11:10 GMT +325 March 2019
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    Pedestrians cross the tarmac at Gibraltar International Airport in front of the Rock near the border with Spain in the British overseas territory of Gibraltar, historically claimed by Spain, June 24, 2016, after Britain voted to leave the European Union in the EU referendum.

    Rocky Road: UK, EU Lock Horns on Fate of Gibraltar Under Brexit

    © REUTERS / Jon Nazca
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    Responding to parliamentary concerns that Britain is willing to abandon Gibraltar in a bid to secure an EU-UK trade agreement, Prime Minister Theresa May pledged to fight for a deal that would be best for Gibraltar and the United Kingdom.

    London wants to make sure that Gibraltar is included in any transition deal with the EU when the United Kingdom leaves the 27-nation bloc.

    The EU has drawn fire from Britain over its insistence that in order to have the strategic rock included in a transition agreement Britain needs to discuss the issue directly with Spain and a document, due to be published on Wednesday, is expected to confirm Brussels' stance on the issue, according to The Guardian.

    Brussel’s position reflects its support for Madrid’s centuries-old territorial dispute with London over the status of Gibraltar and its firm belief that Gibraltar should not be covered by any future trade deal with Britain without any prior agreement with Spain.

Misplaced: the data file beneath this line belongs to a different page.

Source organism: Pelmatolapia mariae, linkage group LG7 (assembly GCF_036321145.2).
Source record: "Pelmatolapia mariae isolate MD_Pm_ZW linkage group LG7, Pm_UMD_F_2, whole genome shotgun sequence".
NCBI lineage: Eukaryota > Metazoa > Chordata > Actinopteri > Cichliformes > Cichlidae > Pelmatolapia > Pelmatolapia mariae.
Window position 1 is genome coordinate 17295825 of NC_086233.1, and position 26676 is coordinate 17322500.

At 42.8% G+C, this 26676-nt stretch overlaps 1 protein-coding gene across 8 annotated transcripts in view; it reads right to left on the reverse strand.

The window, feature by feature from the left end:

“If Britain’s overseas territories aren’t included in the transition guidelines it would be a total contradiction in the EU’s own position,” a source in the British government told The Guardian.

    He also lashed out against what he described as the EU’s inconsistent and contradictory position on the sticky issue of Gibraltar which has long been a bone of contention between Britain and Spain.

    During last week’s EU summit in Brussels, Spain’s Prime Minister Mariano Rajoy insisted that the status of Gibraltar be part of any UK-EU deal, including on the transition period.

    In a sign of their strong adherence to the EU, Gibraltarians overwhelmingly voted to stay in the UK during last year’s Brexit referendum, with only 4 percent saying they wanted to leave the bloc.

    Last week, the EU leaders agreed “to move on to the second phase" in Brexit talks after “sufficient progress” had been made on the first phase of the talks to allow negotiations to start on a transition deal and a final trade agreement.

    READ MORE: Gibraltar's Dilemma: What Awaits British Overseas Territory After Brexit?

    Brexit negotiations between the United Kingdom and the European Union started on June 19, and are due to be completed by the end of March 2019.


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